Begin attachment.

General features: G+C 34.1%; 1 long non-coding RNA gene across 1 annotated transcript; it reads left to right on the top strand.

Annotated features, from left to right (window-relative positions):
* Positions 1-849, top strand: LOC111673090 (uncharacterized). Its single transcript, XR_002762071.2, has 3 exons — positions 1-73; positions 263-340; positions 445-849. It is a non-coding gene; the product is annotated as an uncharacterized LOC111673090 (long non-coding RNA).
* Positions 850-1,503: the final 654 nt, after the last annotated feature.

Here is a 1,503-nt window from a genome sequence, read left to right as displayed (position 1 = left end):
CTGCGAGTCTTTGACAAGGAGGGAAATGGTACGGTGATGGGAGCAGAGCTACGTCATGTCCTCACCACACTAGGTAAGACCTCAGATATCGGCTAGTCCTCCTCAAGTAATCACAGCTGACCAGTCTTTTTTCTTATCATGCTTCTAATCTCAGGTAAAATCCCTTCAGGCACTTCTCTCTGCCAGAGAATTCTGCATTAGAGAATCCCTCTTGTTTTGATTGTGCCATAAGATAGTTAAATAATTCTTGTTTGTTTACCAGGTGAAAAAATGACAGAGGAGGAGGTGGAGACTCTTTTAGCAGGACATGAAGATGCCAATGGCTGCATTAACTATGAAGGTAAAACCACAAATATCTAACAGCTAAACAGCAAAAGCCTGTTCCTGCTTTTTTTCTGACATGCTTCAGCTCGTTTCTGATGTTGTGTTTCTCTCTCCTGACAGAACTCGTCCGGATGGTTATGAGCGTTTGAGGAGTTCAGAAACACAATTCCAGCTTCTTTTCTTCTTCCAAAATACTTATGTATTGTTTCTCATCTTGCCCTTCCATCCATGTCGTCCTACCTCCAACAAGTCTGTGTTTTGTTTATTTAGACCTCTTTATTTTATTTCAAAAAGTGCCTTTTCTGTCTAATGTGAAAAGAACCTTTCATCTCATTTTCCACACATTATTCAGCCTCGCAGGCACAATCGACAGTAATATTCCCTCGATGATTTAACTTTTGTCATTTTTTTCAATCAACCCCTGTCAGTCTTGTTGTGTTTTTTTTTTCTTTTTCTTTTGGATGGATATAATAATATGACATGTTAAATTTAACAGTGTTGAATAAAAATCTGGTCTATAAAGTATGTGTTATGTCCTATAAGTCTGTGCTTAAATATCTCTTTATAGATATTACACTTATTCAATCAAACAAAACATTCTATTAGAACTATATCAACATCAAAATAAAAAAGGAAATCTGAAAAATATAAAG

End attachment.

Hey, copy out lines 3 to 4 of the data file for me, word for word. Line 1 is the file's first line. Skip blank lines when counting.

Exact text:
* Positions 1-849, top strand: LOC111673090 (uncharacterized). Its single transcript, XR_002762071.2, has 3 exons — positions 1-73; positions 263-340; positions 445-849. It is a non-coding gene; the product is annotated as an uncharacterized LOC111673090 (long non-coding RNA).
* Positions 850-1,503: the final 654 nt, after the last annotated feature.